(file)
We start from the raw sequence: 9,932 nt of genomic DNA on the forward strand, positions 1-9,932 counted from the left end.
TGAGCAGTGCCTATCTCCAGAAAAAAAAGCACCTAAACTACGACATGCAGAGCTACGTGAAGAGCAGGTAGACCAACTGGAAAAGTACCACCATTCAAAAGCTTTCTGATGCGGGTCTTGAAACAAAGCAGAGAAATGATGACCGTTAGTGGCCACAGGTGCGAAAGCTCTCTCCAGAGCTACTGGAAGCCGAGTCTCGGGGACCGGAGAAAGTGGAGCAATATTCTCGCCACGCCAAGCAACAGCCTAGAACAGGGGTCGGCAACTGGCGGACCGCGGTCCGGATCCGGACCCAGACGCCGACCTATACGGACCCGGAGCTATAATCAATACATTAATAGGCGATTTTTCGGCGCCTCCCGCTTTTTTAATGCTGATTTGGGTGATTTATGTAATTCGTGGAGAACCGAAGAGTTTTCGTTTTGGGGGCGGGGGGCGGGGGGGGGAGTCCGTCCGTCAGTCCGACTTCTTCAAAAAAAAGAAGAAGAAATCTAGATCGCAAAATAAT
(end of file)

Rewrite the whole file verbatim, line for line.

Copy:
We start from the raw sequence: 9,932 nt of genomic DNA on the forward strand, positions 1-9,932 counted from the left end.
TGAGCAGTGCCTATCTCCAGAAAAAAAAGCACCTAAACTACGACATGCAGAGCTACGTGAAGAGCAGGTAGACCAACTGGAAAAGTACCACCATTCAAAAGCTTTCTGATGCGGGTCTTGAAACAAAGCAGAGAAATGATGACCGTTAGTGGCCACAGGTGCGAAAGCTCTCTCCAGAGCTACTGGAAGCCGAGTCTCGGGGACCGGAGAAAGTGGAGCAATATTCTCGCCACGCCAAGCAACAGCCTAGAACAGGGGTCGGCAACTGGCGGACCGCGGTCCGGATCCGGACCCAGACGCCGACCTATACGGACCCGGAGCTATAATCAATACATTAATAGGCGATTTTTCGGCGCCTCCCGCTTTTTTAATGCTGATTTGGGTGATTTATGTAATTCGTGGAGAACCGAAGAGTTTTCGTTTTGGGGGCGGGGGGCGGGGGGGGGAGTCCGTCCGTCAGTCCGACTTCTTCAAAAAAAAGAAGAAGAAATCTAGATCGCAAAATAAT